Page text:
Brain Bush’s Blog

Gaza's Past

  • By : Brian Bush
  • January 20, 2009
  • 4:14 pm

Hello folks,

Today the World is focused on the historic inauguration of a new president in America.

But for the last three weeks the worlds attention has been focused on Gaza. It has become a synonym of Palestinian suffering with their conflict with Israel.

One of the things that can happen to a person living here in this region is that you can become acute to history. And what one can discover is that we are witnessing today what has also happened repeatedly in the past.

Gaza's history is too long and complicated to cover in this blog, but like Damascus in Syria, it is one of the world's oldest living cities.

Underneath Gaza today lie the destructions and constructions of the Pharaohs of Egypt, the Persians, the Greeks, the Romans, the Crusaders, the Turks, the British and many others have all left their marks on Gaza.

Layers of civilization – a heritage almost entirely overlooked. I say almost because I know personally some of the dedicated men who have for decades dug in the dunes of Gaza seeking to expose and preserve it's rich history and culture. I was speaking with one the other night.
Because Gaza lay on the coast at the doorstep to the vast Sinai Peninsula it has been a gateway for 3,500 years on the route linking North Africa with the greener lands to the northern Mediterranean.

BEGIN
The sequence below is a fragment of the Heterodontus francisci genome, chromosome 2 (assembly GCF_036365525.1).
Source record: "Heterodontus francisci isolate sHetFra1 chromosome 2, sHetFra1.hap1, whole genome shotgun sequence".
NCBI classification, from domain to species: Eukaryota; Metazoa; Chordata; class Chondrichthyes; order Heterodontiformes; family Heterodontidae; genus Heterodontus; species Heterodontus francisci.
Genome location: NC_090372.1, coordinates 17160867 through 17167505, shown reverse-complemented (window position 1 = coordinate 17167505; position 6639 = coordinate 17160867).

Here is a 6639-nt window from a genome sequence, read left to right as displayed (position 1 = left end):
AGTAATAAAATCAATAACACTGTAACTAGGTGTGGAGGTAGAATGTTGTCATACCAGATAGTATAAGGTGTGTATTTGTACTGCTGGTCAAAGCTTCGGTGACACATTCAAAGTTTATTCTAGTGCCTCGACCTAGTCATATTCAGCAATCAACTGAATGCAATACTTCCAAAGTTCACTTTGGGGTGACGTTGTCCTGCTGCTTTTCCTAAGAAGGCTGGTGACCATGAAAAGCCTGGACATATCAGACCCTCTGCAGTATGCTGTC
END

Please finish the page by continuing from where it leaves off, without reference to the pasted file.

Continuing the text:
Gaza was the port at the end of the massive trade route that connected the Arabian Peninsula with the Mediterranean world. It hosted huge markets for spices, fish, and slaves.
For those who came to fight and conquer – this port location made Gaza strategically significant – and subject to constant sieges, battles, and occupations. Through time it has been a focal point of major military campaigns as people the world over have sought to rule it.

Another irony is that the road along the coast that has been cratered with bombs is arguementively one of the oldest highways in the world. Even Napoleon traveled it.
Civilization after civilization have seen their chariots and cavalry on this route.

And hard to believe as it may be – Gaza itself had a reputation as a place of learning and scholarly impact at the time that Alexandria's library was in it's glory just down the coastline.
So I guess I am trying to reveal a reoccurring pattern of invasion and conquest, long periods of occupation by foreign armies, and their eventual withdrawal.

And perhaps in the past few years I have witnessed one more page of history turned in that historic cycle.

Another reminder that for thousands of years, armies have come and armies have gone… battering and bombing ancient Gaza… and it has endured.

Thanks for checking in!

Brian

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